A more promising approach involves minimising the work of the verifier in this IVC construction by delegating the verification of previous statements to a later stage, called decider, and simply verify on each step that the “folding” is done correctly. This IVC instantiation is known as a “folding scheme”.

Arguably, the main breakthrough in IVC-based zkVMs was done by SuperNova, where they achieved “non-uniform” folding, meaning that the time to prove each iteration of the IVC scheme does no longer depend on the size of the instruction set. They achieve it by carrying an instance of each instruction in their accumulator.

A question that may arise is, do we need a zkVM for folding? Not necessarily, but we need at least a way to prove that the gluing of the chunks was done correctly, that is, that the chunks in this IVC sequence corresponds to the original NP statement. For example, the stack in a zkVM connects a value between two opcodes. As we’ll see, there are different systems that allow us to prove a program using a folding scheme.

What can be done?

One of the main disadvantages of the IVC-based scheme sketched above is that computation is sequential. Proof-Carrying Data (PCD) is a generalisation of IVC that enables parallel proving by structuring computation as a tree, where the proof of each node is only dependent on its children.

Notice that before proving a program, this must be executed in full, to generate its witness or trace. Then, knowing which opcodes were used and their inputs and outputs, the prover generates a proof for correct execution.

However, the above schemes are fixed, or program agnostic; they don’t take into account the structure of a program or the information encoded in the trace before proving it.

Data-parallel circuits are circuits that contain a repetitive pattern, or identical copies of smaller sub-circuits. These are also referred as “single instruction, multiple data” (SIMD) computations.

The GKR protocol is particularly suited to leverage data parallelism. It consists of d sumcheck protocols for a layered circuit of depth d, each layer linked via a chain of reductions. The first and last layers are dedicated to the circuit outputs and inputs.

Compared to some of the previous approaches, one of the many advantages of the GKR protocol is that the prover doesn’t need to commit to intermediate data (i.e. the trace or witness), but only to the inputs and outputs of the circuit. The prover runs in linear time, since it consists on reductions via the sumcheck protocol.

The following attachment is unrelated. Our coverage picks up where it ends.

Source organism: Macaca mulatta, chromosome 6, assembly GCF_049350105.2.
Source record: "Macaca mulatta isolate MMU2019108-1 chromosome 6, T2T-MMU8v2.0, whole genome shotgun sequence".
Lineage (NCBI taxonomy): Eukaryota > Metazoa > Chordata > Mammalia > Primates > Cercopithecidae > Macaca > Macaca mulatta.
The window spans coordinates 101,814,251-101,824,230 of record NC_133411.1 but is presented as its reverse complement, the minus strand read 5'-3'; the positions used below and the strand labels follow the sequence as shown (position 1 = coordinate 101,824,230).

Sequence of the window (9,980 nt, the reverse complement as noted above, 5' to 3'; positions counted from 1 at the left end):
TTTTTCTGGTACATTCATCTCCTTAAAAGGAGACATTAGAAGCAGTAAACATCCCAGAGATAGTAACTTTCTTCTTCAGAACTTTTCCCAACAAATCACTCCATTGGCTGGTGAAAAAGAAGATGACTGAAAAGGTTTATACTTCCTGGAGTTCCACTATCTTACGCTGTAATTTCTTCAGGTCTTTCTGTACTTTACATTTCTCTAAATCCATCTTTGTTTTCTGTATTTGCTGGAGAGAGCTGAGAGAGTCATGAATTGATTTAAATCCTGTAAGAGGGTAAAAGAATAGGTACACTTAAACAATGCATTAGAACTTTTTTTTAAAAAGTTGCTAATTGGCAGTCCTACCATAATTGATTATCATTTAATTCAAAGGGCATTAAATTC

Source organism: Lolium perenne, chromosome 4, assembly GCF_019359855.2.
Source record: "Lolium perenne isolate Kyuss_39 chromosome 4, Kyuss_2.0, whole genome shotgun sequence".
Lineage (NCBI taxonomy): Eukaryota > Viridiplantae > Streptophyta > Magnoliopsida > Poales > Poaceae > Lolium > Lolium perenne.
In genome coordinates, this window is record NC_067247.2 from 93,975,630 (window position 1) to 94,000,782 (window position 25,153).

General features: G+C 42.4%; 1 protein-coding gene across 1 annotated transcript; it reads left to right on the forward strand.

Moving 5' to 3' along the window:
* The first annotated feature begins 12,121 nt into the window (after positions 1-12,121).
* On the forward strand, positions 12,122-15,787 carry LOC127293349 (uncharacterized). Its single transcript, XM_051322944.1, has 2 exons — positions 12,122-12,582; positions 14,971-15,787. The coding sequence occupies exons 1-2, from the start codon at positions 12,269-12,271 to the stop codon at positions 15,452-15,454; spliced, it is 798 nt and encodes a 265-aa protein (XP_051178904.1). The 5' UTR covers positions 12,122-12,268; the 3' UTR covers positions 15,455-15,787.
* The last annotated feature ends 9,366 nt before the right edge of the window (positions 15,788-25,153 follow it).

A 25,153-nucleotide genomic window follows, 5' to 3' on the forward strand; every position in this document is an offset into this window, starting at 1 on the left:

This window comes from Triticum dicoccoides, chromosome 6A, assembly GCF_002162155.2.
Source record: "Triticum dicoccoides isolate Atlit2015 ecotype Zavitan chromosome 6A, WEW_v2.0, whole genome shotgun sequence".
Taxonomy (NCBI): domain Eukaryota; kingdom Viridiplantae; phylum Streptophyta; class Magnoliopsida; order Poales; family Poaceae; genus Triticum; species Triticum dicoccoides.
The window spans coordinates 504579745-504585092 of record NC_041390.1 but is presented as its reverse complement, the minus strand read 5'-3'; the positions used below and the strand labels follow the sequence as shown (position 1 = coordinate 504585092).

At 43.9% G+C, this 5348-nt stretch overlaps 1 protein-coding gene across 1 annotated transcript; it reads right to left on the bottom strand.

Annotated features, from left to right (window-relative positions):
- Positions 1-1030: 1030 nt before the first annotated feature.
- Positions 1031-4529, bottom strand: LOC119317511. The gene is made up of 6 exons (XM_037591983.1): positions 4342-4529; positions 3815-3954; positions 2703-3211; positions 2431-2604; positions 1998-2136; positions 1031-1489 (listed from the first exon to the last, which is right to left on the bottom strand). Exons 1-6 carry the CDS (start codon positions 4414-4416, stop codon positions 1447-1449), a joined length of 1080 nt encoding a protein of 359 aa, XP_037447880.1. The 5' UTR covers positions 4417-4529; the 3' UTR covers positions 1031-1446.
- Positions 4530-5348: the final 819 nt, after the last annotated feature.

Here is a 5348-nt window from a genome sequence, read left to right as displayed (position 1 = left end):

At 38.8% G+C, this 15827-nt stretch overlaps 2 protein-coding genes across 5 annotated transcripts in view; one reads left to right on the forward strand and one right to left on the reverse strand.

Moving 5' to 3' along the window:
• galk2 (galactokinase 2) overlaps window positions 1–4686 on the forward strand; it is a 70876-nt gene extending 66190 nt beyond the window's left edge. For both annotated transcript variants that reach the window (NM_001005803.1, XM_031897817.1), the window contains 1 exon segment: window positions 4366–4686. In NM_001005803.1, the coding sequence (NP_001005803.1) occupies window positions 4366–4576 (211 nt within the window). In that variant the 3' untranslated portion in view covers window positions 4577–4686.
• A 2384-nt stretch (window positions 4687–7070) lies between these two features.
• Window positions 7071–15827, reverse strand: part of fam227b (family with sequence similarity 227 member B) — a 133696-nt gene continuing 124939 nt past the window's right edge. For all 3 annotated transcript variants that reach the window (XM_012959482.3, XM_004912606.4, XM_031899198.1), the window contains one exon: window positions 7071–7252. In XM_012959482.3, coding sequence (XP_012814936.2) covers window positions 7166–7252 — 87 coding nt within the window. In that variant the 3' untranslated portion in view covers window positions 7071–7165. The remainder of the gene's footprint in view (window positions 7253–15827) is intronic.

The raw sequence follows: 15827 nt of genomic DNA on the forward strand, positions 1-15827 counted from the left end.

So, given a data-parallel layered circuit, the GKR proving time is linear in the size of the circuit and it can be reduced by a factor of M if the proving is distributed over M machines.


One of the main ideas behind the GKR zkVM (as introduced in the paper Parallel Zero-Knowledge Virtual Machines) is identifying repeated opcodes in a program (patterns), grouping them together and proving them in batches using the GKR protocol.

The GKR zkVM consists of two main circuits:

  1. Opcode circuit: A data-parallel circuit that proves correct execution of each opcode. They use a global state to track the state transitions.
  2. Chip circuit: A circuit consisting on mainly set equality checks (i.e. permutation arguments) and lookup arguments that proves that the opcode circuits are executed in the correct order and global states are updated correctly.

One of the advantages of this zkVM is that the prover is dynamic; it adapts to the execution trace. In other words, the number of opcodes in each group varies depending on the program.

Although the branching overhead in sequential branching is addressed in recent folding schemes such as SuperNova with their application of non-uniformity, the step function still needs to assert the type of opcode used. In contrast, with this two-step proving system (i.e. first proving opcodes, then “gluing” them in the chip circuit), GKR zkVMs avoid such overheads when proving an opcode, since opcodes within the same group are of the same type and they can be proven in parallel. This renders an extremely fast prover.

However, the prover is no longer creating a proof for a universal circuit, since each program is now a different circuit. As mentioned, one of the biggest advantages of a zkVM is having a single verifier for all programs.

A workaround proposed consists of having a smaller zkVM as a second layer that verifies these non-universal proofs (i.e. the proofs corresponding to different programs) and outputs a universal one. The intuition behind this seemingly incredibly expensive approach is that the verifier runs logarithmically on the size of the circuit.

While the GKR zkVM design managed to leverage the structure of a program to provide a faster prover, it grouped together basic instructions from the instruction set to prove in parallel. These shallow circuits don’t take full advantage of the GKR protocol, in which the prover only needs to commit to the inputs. In a shallow circuit, the ratio between inputs and total number of gates is large.

A compiler may find more complex patterns in a program to parallelise.

GKR zkVM Pro*

The main idea behind this variant of the GKR zkVM is the distinction between basic blocks and opcodes. A basic block is a chunk of a program that doesn’t contain branches, so opcodes are always executed sequentially. Branches are what makes circuits dynamic. Within a basic block, the stack will behave identically for different programs.

If a program contains multiple identical basic blocks, these can be seen as data-parallel circuits and proved in parallel, as in the case of a loop.